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Man wins his appeal against conviction for raping daughter

By Alan Erwin

Published 12/04/2016

Lord Chief Justice Sir Declan Morgan also pointed out how the alleged victim made disclosures to a friend and a relative after she became an adult
Lord Chief Justice Sir Declan Morgan also pointed out how the alleged victim made disclosures to a friend and a relative after she became an adult

A man who was jailed for raping and abusing his daughter has won his appeal against conviction.

Senior judges in Belfast ruled that issues around so-called bad character evidence and directions to the jury rendered their guilty verdicts against the 64-year-old unsafe.

Even though the alleged victim has waived her right to anonymity, her father cannot be named because he still faces a possible retrial.

He was sentenced to 16 years imprisonment after being convicted of raping and indecently assaulting his daughter.

It had been claimed that the abuse began more than two decades ago when she was aged just six.

In a case with no independent evidence she alleged that her father molested her over a seven-year period in and outside the family home.

Police began to investigate the case after being contacted in 2013.

Jurors had to decide on her word against that of her father who denied the offences. Lawyers for the man centred their appeal on how bad character evidence was dealt with at trial.

Issues were also raised about the circumstances in which a trial judge should direct the jury on lies and the admission of complaint evidence.

Material admitted by agreement included claims by the alleged victim that her father was controlling and intimidating within the home, describing him as "a monster".

But the man accused her of making up complaints because his wife had accepted him back after a period of estrangement.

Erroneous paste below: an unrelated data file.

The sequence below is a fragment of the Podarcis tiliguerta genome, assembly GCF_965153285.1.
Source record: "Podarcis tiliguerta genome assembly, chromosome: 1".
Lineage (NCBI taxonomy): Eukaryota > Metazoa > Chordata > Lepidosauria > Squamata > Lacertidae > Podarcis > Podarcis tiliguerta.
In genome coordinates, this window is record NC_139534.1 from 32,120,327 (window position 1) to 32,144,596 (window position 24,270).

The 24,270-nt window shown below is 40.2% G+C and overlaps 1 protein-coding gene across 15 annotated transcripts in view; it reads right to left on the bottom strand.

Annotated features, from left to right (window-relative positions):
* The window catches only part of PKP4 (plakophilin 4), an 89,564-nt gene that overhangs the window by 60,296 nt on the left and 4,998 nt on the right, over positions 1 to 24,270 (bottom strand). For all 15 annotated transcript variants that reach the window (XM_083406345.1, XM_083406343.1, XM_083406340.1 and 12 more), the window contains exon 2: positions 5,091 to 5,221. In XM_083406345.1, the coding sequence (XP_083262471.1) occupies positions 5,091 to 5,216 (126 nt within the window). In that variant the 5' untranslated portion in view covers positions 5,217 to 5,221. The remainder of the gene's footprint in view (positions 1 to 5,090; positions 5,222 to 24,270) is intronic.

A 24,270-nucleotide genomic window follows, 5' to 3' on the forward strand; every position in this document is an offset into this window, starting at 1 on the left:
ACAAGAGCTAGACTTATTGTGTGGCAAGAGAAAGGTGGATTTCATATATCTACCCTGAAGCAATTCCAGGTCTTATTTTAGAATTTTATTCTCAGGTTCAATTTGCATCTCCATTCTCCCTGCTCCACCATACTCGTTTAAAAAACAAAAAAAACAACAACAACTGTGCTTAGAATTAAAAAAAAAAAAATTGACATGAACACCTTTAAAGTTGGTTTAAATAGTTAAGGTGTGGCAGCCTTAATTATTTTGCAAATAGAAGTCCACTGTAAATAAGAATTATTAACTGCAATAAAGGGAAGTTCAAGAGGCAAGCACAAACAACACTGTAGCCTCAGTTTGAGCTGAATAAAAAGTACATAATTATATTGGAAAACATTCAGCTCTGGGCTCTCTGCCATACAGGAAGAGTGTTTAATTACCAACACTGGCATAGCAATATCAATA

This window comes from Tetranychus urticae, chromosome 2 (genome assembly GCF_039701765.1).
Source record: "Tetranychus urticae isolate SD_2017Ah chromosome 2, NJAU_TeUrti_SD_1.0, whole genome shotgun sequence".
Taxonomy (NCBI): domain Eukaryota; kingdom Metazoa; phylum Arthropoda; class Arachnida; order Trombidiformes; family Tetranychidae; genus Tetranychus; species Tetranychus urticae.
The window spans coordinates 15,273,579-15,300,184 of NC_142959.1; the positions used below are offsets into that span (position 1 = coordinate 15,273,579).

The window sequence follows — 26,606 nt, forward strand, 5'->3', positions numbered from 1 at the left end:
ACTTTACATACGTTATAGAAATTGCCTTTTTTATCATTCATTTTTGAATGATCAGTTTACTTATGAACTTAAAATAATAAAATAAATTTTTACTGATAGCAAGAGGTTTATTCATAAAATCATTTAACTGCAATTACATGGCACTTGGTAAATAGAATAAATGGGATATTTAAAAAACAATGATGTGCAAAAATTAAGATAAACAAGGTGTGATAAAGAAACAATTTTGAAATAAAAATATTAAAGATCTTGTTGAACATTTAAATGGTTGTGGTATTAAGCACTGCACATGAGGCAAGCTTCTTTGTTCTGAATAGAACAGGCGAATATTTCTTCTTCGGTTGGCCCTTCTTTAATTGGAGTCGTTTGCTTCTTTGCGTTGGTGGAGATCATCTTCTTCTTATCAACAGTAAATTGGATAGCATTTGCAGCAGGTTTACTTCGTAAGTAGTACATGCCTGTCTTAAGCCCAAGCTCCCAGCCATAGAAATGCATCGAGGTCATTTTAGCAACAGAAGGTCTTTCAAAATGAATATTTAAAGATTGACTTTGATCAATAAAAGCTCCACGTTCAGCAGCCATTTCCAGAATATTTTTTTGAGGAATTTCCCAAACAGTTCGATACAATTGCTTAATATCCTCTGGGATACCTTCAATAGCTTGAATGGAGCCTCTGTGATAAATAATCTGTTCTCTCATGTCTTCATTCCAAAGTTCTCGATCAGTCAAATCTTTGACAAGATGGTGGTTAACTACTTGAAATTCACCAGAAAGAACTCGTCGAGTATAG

The Court of Appeal held that a direction should have been given to the jury on whether any lie on this point was deliberate or relevant to the charges.

Lord Chief Justice Sir Declan Morgan also pointed out how the alleged victim made disclosures to a friend and a relative after she became an adult.

"This was indeed a case in which there was a conflict between the complainant and the alleged offender and no independent evidence on the central issues," he said.

"There was no direction to the jury reminding them that the source of the complaint evidence was the complainant and that it was not independent evidence supporting the complainant's case."

Identifying a failure to give proper advice on how to use bad character material, Sir Declan confirmed: "None of this happened and in our view the conviction is unsafe.

"It is important in any case that the trial judge is assisted by counsel in directing the jury properly, but that is particularly important in historic sex cases where there is no independent evidence and the jury is faced with one person's word against another."

A decision on whether to order a retrial is expected to be made within the next two weeks.

Belfast Telegraph

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